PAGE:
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Garry Mitchell created The Mitchell Report to help readers sort out their own thinking on important political and public policy issues. TMR's basic ingredients are analysis, opinion, and occasional flashes of humor.

Mitchell brings a mix of professional experience in private, public, and nonprofit sector organizations to his perspectives and commentary.

He has served as president and chief executive officer of a national environmental education corporation, a major industry trade association, and business units of two global advertising and strategic communications firms.

He's been a cabinet officer for a progressive western governor; a senior political and policy advisor to leading members of Congress; a candidate for public office; a serious student of American history and politics for more than a quarter-century; a director and trustee of several civic, charitable, and corporate boards; and is the author of "Not Working: Who and What's Not Working in the New Economy."

Mitchell writes from his home base in Washington, D. C., and an away base in Annapolis, MD. He is a member of the Atlantic Council of the U. S., Washington Institute of Foreign Affairs, and a former adjunct professor at George Washington University's Elliott School of International Relations and contributor to the Council on Foreign Relations website -- -- He's an alumnus of Haverford College and the University of Colorado, and the father of Stacey H. Mitchell, the federal government's leading environmental prosecutor, and grandfather to Jack Collins Mitchell, who divides his time between skiing the trees and powder at Aspen, riding a Ducati with his talented father, Martin Lackovic, chef and owner of DC's Siroc restaurant, and cleverly disguising himself in Spiderman, Superman, and Batman costumes -- all before reaching the golden age of 4.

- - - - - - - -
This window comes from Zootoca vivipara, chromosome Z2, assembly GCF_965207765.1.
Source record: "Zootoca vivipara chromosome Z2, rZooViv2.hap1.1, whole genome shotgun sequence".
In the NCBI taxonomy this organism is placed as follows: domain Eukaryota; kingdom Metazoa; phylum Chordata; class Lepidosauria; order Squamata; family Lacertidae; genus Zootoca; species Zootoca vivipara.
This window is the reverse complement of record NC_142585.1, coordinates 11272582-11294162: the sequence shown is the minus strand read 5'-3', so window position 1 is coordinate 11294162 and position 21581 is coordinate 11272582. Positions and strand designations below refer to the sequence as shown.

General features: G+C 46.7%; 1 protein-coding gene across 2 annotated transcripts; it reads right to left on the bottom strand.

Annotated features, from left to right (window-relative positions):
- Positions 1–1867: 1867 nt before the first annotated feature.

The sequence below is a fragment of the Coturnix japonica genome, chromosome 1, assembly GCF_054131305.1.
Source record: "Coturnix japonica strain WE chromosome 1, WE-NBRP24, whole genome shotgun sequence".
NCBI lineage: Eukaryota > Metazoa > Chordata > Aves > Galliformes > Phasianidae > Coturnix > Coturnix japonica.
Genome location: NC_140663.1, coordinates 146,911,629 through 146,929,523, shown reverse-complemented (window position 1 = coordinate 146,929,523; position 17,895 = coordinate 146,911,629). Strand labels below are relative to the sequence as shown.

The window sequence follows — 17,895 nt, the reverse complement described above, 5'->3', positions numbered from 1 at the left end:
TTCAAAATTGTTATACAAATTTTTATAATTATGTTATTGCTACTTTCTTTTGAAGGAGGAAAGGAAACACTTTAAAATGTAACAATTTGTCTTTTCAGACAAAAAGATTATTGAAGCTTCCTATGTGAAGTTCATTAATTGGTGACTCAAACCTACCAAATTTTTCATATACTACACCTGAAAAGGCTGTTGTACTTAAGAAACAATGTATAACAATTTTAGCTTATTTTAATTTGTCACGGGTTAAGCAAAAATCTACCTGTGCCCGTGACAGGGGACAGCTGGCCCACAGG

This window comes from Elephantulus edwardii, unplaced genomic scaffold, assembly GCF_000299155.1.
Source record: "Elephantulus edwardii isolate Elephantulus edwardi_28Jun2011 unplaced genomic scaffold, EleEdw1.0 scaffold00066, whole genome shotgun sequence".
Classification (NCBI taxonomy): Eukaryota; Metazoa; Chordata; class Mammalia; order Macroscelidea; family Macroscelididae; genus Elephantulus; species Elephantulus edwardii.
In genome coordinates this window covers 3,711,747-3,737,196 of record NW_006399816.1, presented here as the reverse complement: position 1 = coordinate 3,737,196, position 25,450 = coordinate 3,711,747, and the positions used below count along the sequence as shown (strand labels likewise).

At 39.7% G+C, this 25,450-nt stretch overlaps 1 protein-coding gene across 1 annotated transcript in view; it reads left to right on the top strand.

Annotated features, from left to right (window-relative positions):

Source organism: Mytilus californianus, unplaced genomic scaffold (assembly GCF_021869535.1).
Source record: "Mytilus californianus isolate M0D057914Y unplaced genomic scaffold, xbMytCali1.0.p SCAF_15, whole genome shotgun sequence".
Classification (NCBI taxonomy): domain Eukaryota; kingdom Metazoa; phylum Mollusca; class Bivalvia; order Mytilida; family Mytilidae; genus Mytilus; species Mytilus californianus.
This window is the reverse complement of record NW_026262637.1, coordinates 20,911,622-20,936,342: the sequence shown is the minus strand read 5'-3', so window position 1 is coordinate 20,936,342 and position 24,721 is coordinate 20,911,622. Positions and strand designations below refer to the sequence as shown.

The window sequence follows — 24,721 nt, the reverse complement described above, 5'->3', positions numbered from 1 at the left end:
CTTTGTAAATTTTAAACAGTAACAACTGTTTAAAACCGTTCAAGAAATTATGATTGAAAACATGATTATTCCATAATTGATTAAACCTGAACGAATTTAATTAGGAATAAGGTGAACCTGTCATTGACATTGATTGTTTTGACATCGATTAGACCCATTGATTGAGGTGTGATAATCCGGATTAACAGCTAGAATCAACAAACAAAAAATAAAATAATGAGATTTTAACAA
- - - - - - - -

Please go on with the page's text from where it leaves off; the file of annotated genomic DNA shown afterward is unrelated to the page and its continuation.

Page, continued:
He is pictured here with his soul mate -- Pi, aka Piper -- whose sister, Rooney, was unavailable for this picture-taking session, but is possibly THE cutest beagle in the universe.


A very long list, having mostly to do with what makes people and organizations and societies tick. What accounts for creativity and how to keep it flowing, and what to do when it ain't -- 'stuckness.' as Freeman Dyson and Robert Pirsig call it. There's more, of course.